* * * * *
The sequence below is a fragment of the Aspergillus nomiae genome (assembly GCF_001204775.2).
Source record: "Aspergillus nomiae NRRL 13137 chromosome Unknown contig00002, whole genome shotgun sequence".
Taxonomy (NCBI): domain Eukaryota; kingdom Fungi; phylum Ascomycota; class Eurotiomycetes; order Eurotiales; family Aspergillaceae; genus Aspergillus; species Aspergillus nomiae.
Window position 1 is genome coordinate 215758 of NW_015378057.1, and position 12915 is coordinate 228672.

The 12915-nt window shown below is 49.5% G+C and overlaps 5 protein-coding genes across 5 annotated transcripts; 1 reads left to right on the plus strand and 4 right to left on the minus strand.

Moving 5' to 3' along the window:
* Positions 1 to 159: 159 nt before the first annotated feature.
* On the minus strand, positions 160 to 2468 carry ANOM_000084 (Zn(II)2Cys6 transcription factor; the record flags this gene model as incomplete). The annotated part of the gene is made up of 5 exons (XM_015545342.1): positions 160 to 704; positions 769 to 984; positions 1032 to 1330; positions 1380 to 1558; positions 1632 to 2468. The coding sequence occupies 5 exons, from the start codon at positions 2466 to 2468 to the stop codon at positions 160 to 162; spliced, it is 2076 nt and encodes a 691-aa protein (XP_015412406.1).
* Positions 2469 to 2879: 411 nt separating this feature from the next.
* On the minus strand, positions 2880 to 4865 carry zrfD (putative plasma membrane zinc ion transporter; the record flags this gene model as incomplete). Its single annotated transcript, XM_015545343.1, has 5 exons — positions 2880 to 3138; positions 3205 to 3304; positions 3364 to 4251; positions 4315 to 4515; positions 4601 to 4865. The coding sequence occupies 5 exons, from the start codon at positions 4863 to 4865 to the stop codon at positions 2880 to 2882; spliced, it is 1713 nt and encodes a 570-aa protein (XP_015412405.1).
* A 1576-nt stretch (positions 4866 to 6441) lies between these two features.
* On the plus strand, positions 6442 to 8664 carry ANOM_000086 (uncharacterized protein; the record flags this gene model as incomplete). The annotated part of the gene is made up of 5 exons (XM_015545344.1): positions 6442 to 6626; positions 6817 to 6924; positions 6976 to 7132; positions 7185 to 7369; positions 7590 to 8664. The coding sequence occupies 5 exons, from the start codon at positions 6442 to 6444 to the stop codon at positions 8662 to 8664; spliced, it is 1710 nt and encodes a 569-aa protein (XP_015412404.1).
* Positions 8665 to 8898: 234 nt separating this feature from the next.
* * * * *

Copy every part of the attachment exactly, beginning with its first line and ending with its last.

The sequence below is a fragment of the Aspergillus nomiae genome (assembly GCF_001204775.2).
Source record: "Aspergillus nomiae NRRL 13137 chromosome Unknown contig00002, whole genome shotgun sequence".
Taxonomy (NCBI): domain Eukaryota; kingdom Fungi; phylum Ascomycota; class Eurotiomycetes; order Eurotiales; family Aspergillaceae; genus Aspergillus; species Aspergillus nomiae.
Window position 1 is genome coordinate 215758 of NW_015378057.1, and position 12915 is coordinate 228672.

The 12915-nt window shown below is 49.5% G+C and overlaps 5 protein-coding genes across 5 annotated transcripts; 1 reads left to right on the plus strand and 4 right to left on the minus strand.

Moving 5' to 3' along the window:
* Positions 1 to 159: 159 nt before the first annotated feature.
* On the minus strand, positions 160 to 2468 carry ANOM_000084 (Zn(II)2Cys6 transcription factor; the record flags this gene model as incomplete). The annotated part of the gene is made up of 5 exons (XM_015545342.1): positions 160 to 704; positions 769 to 984; positions 1032 to 1330; positions 1380 to 1558; positions 1632 to 2468. The coding sequence occupies 5 exons, from the start codon at positions 2466 to 2468 to the stop codon at positions 160 to 162; spliced, it is 2076 nt and encodes a 691-aa protein (XP_015412406.1).
* Positions 2469 to 2879: 411 nt separating this feature from the next.
* On the minus strand, positions 2880 to 4865 carry zrfD (putative plasma membrane zinc ion transporter; the record flags this gene model as incomplete). Its single annotated transcript, XM_015545343.1, has 5 exons — positions 2880 to 3138; positions 3205 to 3304; positions 3364 to 4251; positions 4315 to 4515; positions 4601 to 4865. The coding sequence occupies 5 exons, from the start codon at positions 4863 to 4865 to the stop codon at positions 2880 to 2882; spliced, it is 1713 nt and encodes a 570-aa protein (XP_015412405.1).
* A 1576-nt stretch (positions 4866 to 6441) lies between these two features.
* On the plus strand, positions 6442 to 8664 carry ANOM_000086 (uncharacterized protein; the record flags this gene model as incomplete). The annotated part of the gene is made up of 5 exons (XM_015545344.1): positions 6442 to 6626; positions 6817 to 6924; positions 6976 to 7132; positions 7185 to 7369; positions 7590 to 8664. The coding sequence occupies 5 exons, from the start codon at positions 6442 to 6444 to the stop codon at positions 8662 to 8664; spliced, it is 1710 nt and encodes a 569-aa protein (XP_015412404.1).
* Positions 8665 to 8898: 234 nt separating this feature from the next.